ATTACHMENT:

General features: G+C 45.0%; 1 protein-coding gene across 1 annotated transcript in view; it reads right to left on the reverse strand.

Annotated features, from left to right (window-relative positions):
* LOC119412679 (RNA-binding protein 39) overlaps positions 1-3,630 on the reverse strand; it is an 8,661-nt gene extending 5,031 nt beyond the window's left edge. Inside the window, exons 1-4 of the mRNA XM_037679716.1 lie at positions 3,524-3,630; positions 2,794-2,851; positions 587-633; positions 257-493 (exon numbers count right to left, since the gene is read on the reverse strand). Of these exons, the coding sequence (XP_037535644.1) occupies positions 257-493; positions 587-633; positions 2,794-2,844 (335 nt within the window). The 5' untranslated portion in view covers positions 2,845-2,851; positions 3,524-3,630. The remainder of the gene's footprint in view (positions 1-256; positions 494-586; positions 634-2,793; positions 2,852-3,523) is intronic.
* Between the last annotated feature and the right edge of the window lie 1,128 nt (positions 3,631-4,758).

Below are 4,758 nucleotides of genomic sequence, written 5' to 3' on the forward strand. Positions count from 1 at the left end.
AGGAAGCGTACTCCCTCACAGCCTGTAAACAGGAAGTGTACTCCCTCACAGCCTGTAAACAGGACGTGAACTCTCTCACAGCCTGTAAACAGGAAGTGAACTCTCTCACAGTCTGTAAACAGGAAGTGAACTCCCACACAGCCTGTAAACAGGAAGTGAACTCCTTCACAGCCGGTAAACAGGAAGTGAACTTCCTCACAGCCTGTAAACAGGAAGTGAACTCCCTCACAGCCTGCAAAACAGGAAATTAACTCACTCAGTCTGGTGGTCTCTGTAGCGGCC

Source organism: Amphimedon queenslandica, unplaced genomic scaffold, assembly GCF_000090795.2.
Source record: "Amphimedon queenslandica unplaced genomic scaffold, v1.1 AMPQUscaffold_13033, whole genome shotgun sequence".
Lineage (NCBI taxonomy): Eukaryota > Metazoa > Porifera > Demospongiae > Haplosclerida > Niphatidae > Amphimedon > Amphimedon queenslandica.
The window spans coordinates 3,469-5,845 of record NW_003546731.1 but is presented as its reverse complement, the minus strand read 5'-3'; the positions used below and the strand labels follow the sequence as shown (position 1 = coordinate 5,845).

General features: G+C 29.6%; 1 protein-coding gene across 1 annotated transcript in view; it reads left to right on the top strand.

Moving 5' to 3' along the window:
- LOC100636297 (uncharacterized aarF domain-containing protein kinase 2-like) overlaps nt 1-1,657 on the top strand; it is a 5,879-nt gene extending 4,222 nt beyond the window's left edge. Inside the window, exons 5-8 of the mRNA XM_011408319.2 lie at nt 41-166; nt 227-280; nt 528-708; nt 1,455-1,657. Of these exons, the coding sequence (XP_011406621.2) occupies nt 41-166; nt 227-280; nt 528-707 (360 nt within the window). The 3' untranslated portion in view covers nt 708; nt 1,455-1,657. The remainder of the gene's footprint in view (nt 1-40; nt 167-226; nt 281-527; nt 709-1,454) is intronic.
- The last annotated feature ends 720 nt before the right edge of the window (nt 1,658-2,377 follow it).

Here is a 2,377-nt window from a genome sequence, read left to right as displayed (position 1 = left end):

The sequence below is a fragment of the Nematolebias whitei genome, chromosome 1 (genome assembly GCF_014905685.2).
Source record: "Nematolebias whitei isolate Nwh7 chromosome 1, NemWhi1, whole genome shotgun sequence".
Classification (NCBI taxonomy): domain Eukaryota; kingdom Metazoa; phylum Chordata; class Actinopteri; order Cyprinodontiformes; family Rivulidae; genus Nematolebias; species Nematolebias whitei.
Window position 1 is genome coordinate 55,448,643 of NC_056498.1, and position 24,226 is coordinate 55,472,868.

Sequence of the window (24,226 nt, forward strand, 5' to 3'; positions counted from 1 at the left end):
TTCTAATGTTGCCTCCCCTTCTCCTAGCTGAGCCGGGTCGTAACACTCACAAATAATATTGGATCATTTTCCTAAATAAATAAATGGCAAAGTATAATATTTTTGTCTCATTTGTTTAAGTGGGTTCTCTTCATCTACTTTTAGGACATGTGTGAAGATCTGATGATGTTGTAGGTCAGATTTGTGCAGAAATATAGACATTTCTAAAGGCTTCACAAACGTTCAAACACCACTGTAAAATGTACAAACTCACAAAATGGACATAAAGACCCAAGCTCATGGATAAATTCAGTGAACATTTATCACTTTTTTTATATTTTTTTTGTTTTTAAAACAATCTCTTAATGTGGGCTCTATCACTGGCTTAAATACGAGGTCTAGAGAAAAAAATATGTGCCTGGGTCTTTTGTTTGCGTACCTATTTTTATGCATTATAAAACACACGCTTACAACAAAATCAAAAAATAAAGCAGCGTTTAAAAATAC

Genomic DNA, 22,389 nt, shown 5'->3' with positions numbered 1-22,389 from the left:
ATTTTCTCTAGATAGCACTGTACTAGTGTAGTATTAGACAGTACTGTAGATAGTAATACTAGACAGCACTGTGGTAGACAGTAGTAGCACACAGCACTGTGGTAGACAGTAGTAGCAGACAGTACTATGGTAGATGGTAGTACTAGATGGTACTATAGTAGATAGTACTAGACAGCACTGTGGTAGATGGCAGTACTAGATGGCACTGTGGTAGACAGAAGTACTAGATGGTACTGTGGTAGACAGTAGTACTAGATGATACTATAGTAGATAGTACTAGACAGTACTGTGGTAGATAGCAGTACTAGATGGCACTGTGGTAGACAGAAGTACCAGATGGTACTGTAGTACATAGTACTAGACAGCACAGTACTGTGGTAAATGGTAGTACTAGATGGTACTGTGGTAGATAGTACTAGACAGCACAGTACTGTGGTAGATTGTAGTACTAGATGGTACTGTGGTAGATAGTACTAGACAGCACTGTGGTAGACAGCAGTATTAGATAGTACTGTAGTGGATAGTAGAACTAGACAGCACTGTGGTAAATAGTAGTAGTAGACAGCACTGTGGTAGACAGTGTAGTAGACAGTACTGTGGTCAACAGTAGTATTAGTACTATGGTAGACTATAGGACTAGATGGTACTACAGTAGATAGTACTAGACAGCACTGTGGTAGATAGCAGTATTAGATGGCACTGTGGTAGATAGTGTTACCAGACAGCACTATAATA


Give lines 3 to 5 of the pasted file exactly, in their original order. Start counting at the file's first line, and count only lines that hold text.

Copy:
* LOC119412679 (RNA-binding protein 39) overlaps positions 1-3,630 on the reverse strand; it is an 8,661-nt gene extending 5,031 nt beyond the window's left edge. Inside the window, exons 1-4 of the mRNA XM_037679716.1 lie at positions 3,524-3,630; positions 2,794-2,851; positions 587-633; positions 257-493 (exon numbers count right to left, since the gene is read on the reverse strand). Of these exons, the coding sequence (XP_037535644.1) occupies positions 257-493; positions 587-633; positions 2,794-2,844 (335 nt within the window). The 5' untranslated portion in view covers positions 2,845-2,851; positions 3,524-3,630. The remainder of the gene's footprint in view (positions 1-256; positions 494-586; positions 634-2,793; positions 2,852-3,523) is intronic.
* Between the last annotated feature and the right edge of the window lie 1,128 nt (positions 3,631-4,758).

Below are 4,758 nucleotides of genomic sequence, written 5' to 3' on the forward strand. Positions count from 1 at the left end.